Interview Hindi

Kailash Satyarthi deserves a biopic, I would like to play him again after Jhalki: Boman Irani

In an exclusive interview, the veteran actor explains why he agreed to be a part of Jhalki without hearing the story and how he handles the task of playing real-life characters.

Keyur Seta

Earlier this year, Boman Irani was seen as industrialist Ratan Tata in the Vivek Oberoi film PM Narendra Modi. Now, he is playing Nobel Peace laureate Kailash Satyarthi, a man who has rescued thousands of children from bonded labour, in Brahmanand Siingh's Jhalki, which was released on Children's Day, 14 November.

Jhalki tells the tale of a girl named, well, Jhalki who is searching for her kid brother who has been abducted by child traffickers. Child artistes Aarti Jha and Goraksha Sakpal play the siblings while artistes Sanjay Suri, Divya Dutta, Tannishtha Chatterjee, Govind Namdev and Joy Sengupta play the grown-ups in the film along with Irani.

Interestingly, Irani’s upcoming film '83 (2020) will see him portray yet another real-life character, former India stumper Farokh Engineer. And, truth be told, even the recently released Made In China (2019) saw Irani play a character loosely based on the nonagenarian sexologist Dr Mahinder Watsa.

In an exclusive conversation with, Boman Irani spoke about why he believes the cause promoted by Jhalki is important to him, so important in fact that he agreed to be part of the movie without even hearing the main story. Excerpts:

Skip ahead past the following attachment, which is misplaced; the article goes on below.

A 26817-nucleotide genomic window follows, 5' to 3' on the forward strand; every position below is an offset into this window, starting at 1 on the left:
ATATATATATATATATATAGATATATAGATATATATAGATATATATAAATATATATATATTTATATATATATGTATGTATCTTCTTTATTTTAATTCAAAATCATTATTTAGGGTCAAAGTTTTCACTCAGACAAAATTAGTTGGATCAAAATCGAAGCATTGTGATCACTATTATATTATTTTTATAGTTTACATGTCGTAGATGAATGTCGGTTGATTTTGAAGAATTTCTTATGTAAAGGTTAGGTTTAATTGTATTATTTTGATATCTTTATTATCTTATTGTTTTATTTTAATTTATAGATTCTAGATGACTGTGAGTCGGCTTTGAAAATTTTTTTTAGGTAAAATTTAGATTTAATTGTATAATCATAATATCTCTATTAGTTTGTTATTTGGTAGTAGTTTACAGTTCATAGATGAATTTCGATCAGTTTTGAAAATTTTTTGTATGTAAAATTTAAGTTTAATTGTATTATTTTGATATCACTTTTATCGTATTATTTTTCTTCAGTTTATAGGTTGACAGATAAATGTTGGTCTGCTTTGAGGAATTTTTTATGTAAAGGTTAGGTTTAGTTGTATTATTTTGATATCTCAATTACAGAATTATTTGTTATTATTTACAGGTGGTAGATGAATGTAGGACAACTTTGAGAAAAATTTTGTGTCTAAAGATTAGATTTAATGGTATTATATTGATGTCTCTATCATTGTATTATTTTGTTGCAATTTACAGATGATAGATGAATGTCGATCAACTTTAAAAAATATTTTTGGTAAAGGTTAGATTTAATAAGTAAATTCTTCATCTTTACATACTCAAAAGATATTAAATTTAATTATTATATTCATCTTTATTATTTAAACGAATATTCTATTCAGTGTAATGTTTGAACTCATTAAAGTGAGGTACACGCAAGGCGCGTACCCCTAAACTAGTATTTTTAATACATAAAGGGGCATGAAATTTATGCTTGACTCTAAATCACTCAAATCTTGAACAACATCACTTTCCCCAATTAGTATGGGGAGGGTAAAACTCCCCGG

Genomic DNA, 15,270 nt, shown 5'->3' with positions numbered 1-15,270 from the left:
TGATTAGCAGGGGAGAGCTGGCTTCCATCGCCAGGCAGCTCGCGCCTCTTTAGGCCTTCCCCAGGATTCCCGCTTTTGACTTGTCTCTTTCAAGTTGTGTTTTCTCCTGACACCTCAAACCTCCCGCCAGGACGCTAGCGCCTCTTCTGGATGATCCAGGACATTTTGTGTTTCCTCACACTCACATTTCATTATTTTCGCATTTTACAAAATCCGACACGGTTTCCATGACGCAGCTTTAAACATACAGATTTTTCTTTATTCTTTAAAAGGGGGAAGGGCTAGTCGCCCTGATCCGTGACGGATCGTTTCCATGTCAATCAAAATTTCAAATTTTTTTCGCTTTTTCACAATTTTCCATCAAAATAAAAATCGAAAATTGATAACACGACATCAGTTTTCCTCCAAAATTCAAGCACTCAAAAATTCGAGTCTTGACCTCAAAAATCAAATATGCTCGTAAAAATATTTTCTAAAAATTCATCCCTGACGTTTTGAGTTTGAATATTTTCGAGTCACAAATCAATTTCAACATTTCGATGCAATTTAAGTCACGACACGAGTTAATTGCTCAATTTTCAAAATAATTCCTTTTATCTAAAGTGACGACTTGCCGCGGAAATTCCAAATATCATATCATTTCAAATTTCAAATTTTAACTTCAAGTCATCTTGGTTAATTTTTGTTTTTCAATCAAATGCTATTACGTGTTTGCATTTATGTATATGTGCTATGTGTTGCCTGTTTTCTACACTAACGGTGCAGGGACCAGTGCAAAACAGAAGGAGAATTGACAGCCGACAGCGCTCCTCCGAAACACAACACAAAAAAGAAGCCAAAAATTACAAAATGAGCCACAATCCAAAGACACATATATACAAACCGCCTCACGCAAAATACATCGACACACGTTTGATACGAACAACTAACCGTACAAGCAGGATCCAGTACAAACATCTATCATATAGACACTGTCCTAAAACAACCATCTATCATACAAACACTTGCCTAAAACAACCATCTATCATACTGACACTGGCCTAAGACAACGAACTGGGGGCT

You have acted in a wide range of films. How important is Jhalki in your filmography?

I think this film is very important. Some films are made purely as art. Then the world will say India is making good cinema. It’s like a cinematic experience. There are some films made purely for entertainment. They are like [the] Housefull [series], where you just go and enjoy. Some films are like a mix of both. Like 3 Idiots (2009) and Made In China (2019), where there is entertainment and a social message.

If I say Jhalki is a non-entertaining film, it would be wrong, because you can be entertained in many ways. This girl’s journey is also a part of entertainment, but not entertainment as we know it. This film is important because it was made primarily so that the world and the people of this country are made aware that this is what is happening and this is our fighter, Kailash Satyarthi, and this is the reality. But it has to be told in an entertaining way, else you can make a documentary.

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I am very proud of the maker and the producers who put money on this film, the actors who decided to be part of it. And today I am very proud of the journalists who have come to spread the word about this film.

How did you get associated with this film?

That’s a weird story. I was writing something while it was raining one day. The phone was near me and it flashed. I regretted keeping it near me while I was writing as I got disturbed. I didn’t even read the whole message. I only read, “Would you be happy to be a part of a film on child trafficking and child labour?” I don’t know what happened, but I instinctively replied, “Yes, no problem. I will call you in one hour.”

At that time you didn't know that you were being offered the part of Satyarthi?

No, I didn’t even know the story then.

Boman Irani at a recent event organized for children with cancer